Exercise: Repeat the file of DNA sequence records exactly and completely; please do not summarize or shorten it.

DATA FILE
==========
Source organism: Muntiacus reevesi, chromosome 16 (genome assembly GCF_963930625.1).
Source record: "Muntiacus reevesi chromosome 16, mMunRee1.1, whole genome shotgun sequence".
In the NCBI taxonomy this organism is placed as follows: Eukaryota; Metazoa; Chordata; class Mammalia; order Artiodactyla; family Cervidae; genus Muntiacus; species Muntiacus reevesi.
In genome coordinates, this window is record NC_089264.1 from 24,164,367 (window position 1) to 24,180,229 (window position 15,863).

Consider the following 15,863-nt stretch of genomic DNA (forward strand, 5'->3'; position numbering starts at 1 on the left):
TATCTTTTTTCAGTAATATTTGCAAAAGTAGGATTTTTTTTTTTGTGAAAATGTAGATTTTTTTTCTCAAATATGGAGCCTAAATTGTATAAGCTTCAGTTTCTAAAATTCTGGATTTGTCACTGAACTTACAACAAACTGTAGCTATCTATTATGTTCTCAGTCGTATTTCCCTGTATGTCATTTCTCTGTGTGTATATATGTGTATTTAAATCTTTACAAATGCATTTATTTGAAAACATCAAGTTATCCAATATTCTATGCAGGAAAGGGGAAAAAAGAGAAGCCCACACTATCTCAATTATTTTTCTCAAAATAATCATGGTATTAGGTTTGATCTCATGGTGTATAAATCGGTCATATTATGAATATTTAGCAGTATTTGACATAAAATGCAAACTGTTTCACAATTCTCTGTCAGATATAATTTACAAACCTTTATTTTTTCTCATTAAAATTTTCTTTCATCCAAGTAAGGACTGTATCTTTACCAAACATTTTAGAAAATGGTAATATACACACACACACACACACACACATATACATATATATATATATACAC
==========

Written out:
Source organism: Muntiacus reevesi, chromosome 16 (genome assembly GCF_963930625.1).
Source record: "Muntiacus reevesi chromosome 16, mMunRee1.1, whole genome shotgun sequence".
In the NCBI taxonomy this organism is placed as follows: Eukaryota; Metazoa; Chordata; class Mammalia; order Artiodactyla; family Cervidae; genus Muntiacus; species Muntiacus reevesi.
In genome coordinates, this window is record NC_089264.1 from 24,164,367 (window position 1) to 24,180,229 (window position 15,863).

Consider the following 15,863-nt stretch of genomic DNA (forward strand, 5'->3'; position numbering starts at 1 on the left):
TATCTTTTTTCAGTAATATTTGCAAAAGTAGGATTTTTTTTTTTGTGAAAATGTAGATTTTTTTTCTCAAATATGGAGCCTAAATTGTATAAGCTTCAGTTTCTAAAATTCTGGATTTGTCACTGAACTTACAACAAACTGTAGCTATCTATTATGTTCTCAGTCGTATTTCCCTGTATGTCATTTCTCTGTGTGTATATATGTGTATTTAAATCTTTACAAATGCATTTATTTGAAAACATCAAGTTATCCAATATTCTATGCAGGAAAGGGGAAAAAAGAGAAGCCCACACTATCTCAATTATTTTTCTCAAAATAATCATGGTATTAGGTTTGATCTCATGGTGTATAAATCGGTCATATTATGAATATTTAGCAGTATTTGACATAAAATGCAAACTGTTTCACAATTCTCTGTCAGATATAATTTACAAACCTTTATTTTTTCTCATTAAAATTTTCTTTCATCCAAGTAAGGACTGTATCTTTACCAAACATTTTAGAAAATGGTAATATACACACACACACACACACACACATATACATATATATATATATACAC